by Tim Mascara
Depending on the religious tradition you grew up in, you may or may not be familiar with the doxology. I was very familiar with it growing up in my Presbyterian tradition. There are many songs that get rooted in the deep spaces of our hearts and minds, and with just the first few notes I knew we were beginning to sing our weekly anthem.
“Praise God from whom all blessings flow; Praise Him all creatures here below; Praise Him above, ye heavenly host; Praise Father, Son, and Holy Ghost.”
Thomas Ken, in 1642, wrote the doxology. It is actually only a final verse of a much larger hymn. But that is not the reason for my writing. Isn’t it amazing how something so familiar to us can, in an instance, strike a new and different chord in us? Here is what I mean by this. I have sung those lines for years, but it was not until recently that the second line cut into my heart.
Let me give a brief backstory to help explain why my heart was ready to be convicted in this matter. My wife has been a vegetarian for 14 years. Not me on the other hand. I loved meat too much. I could not imagine giving it up. Sad to say, it took having to preach a sermon on stewarding creation that caused me to finally question how my beliefs concerning creation aligned with my actions toward creation. It caused me to ponder how valuing life could even extend to the life of God’s creation. After that Sunday morning, I stopped eating meat. In a way it gave me a whole new framework to see the words I would read, sing, and pray. Within that framework, I happened to sing the doxology again. Only this time the second line had finally found a weak, or better yet soft, spot in my self-made armor.
For years I had fallen prey to the sweetly whispered words of Wormwood, or Screwtape, or some lesser demon. I had remained flippant about my wife’s convictions, flippant about my love of bacon and hot dogs. Although I had read Lewis’ Screwtape Letters multiple times, I had missed Screwtape's very true and yet dangerous words to his nephew Wormwood. “Only a clever human can make a real joke about virtue…every serious subject is discussed in a manner which implies that they have already found a ridiculous side to it. If prolonged, the habit of Flippancy builds up around a man the finest armor-plating against [God] that I know.” My snide remarks or jokes about possible ethical issues had effectively deflected the potential blows of conviction to keep me safe in the comforts of my personal, gluttonous kingdom.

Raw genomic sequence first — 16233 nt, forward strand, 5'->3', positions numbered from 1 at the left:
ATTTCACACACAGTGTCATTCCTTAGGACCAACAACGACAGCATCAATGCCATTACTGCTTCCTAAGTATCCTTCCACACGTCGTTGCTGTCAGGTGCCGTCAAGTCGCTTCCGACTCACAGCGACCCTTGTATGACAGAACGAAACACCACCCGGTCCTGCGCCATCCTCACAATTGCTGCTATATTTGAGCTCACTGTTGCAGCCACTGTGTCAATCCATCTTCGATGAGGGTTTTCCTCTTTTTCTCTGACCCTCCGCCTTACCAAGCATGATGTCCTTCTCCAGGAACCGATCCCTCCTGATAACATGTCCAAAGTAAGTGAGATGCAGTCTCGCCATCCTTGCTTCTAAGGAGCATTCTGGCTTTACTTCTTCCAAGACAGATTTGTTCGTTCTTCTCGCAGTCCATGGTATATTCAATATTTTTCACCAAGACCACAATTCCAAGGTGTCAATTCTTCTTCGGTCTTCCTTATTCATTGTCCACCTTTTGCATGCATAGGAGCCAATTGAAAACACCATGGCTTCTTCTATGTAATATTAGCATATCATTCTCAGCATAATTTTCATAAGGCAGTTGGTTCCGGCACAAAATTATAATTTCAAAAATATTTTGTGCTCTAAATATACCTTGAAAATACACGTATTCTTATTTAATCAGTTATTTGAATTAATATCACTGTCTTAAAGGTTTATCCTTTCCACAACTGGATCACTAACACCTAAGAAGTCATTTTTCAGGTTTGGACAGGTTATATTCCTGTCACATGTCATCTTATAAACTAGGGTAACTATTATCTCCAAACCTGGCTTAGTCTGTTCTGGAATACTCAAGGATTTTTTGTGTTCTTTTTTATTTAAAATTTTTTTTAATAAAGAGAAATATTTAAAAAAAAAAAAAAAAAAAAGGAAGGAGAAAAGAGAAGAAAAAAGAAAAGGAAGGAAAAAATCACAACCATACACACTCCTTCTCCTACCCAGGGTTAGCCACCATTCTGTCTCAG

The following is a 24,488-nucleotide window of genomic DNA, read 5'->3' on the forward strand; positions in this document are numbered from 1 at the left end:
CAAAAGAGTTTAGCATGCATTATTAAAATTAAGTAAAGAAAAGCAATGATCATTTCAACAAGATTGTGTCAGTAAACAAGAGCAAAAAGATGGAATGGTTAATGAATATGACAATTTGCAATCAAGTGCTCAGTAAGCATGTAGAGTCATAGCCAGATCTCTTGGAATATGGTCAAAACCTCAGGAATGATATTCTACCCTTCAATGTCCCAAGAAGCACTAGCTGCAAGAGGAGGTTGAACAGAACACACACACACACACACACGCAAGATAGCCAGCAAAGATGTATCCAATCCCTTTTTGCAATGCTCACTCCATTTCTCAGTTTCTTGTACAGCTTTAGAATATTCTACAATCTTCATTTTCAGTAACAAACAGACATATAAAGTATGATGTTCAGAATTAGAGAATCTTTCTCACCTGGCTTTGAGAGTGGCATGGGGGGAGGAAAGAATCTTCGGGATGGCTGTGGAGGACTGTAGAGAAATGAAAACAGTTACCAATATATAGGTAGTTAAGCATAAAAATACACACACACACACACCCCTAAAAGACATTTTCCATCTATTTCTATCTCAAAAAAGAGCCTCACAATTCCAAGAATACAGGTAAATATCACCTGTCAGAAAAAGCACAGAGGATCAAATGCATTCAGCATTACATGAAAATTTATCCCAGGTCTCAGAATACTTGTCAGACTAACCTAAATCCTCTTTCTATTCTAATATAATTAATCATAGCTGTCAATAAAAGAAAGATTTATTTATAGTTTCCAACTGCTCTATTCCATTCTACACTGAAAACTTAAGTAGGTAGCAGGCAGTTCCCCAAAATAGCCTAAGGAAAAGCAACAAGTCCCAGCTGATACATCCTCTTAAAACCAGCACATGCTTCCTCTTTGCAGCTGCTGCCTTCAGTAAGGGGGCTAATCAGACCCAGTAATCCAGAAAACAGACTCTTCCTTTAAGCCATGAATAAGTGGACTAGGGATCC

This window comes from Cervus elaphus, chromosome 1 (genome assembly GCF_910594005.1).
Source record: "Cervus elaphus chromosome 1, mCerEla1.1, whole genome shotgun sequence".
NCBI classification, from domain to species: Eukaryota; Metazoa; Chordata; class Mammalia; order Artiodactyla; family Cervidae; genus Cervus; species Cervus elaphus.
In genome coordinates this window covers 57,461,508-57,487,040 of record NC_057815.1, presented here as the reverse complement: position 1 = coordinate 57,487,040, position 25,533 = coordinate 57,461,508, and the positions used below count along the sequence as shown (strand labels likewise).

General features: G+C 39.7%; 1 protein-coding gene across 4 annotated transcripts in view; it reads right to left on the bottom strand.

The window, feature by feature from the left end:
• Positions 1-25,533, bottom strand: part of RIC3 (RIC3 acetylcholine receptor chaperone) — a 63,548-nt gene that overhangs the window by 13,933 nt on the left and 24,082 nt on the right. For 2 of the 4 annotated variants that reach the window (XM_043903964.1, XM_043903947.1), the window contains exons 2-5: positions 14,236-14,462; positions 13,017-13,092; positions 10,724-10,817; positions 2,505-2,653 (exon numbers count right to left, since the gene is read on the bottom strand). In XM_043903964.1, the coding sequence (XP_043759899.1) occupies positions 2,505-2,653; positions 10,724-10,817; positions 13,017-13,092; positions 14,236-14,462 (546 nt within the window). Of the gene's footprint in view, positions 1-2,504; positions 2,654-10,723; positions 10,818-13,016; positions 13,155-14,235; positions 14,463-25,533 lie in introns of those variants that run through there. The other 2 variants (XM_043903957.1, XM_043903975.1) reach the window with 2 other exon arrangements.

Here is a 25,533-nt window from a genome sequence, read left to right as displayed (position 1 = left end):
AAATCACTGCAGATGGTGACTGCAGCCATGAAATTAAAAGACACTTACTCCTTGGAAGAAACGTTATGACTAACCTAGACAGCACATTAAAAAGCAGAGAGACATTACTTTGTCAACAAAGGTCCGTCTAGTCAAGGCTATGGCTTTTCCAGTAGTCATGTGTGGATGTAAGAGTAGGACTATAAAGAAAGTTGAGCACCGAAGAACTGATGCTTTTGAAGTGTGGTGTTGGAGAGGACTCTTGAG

And now, as I sing the doxology, I stop mid-verse with questions racing through my mind. What does the second line mean? Are we stating that all creatures are currently praising God? Are we calling all creatures to praise God? What does “all creatures” mean? Who are we referring to when we say “all creatures?” What does praise look like for all or each creature? We have a pretty good grasp of what praise looks like for the human creature. It is more than a song. Praise is best understood as a life of worship. In all of life we praise our Creator. In essence it is living into what we were saved to be, what we were re-created to be. However, the second line of the doxology cannot be merely referring to the human creature. And so the question still remains, what does it mean for “all creatures” to praise God? What does praise look like for the dog, the horse, the pig, the cow, or the chicken? It cannot possibly mean the pain and suffering we are inflicting upon the animals in large factory farms. It cannot be crates, feces, disease, broken bones, cut beaks, pulled teeth, and all other manner of atrocities we currently inflict upon God’s creatures for the sake of our preference, our taste, maybe even gluttony. These are not conditions that allow all of God’s creatures to praise.
This led me to even more follow-up questions. Scripture tells us to encourage one another. We are commanded to speak to one another in hymns, psalms, and songs from the Spirit. Do I have a responsibility to foster praise in my brothers and sisters? Am I culpable if I hinder my brother or sister in their praise to the creator? Sure these questions can be applied to the creatures we turn a blind eye to in order to enjoy our bacon-wrapped burgers. But what about the employees that have to perform these atrocities at such a pace that current reports still claim our fellow humans are not given proper bathroom breaks on the processing lines? Are we responsible to lay aside our taste preferences to free them, to help foster in them the second line of the doxology?
I once read of a question posed by Malcolm Muggeridge, a 20th century journalist. He wrote, concerning animal cruelty and slaughterhouses, “How is it possible to look for God and sing his praises while insulting and degrading his creatures?” I would go even further with that question to challenge, how is it possible to call all creatures (the animals and slaughterhouse workers) in the midst of innumerable sufferings to praise their Creator, as we turn a blind eye for the ones we deem so tasty? This question had finally gotten the better of me, and I believe it has made me the better for it.
Tim is an Associate Pastor and the head of the youth department at StoneBridge Church Community in Charlotte, NC, where he lives with his wife and two young boys.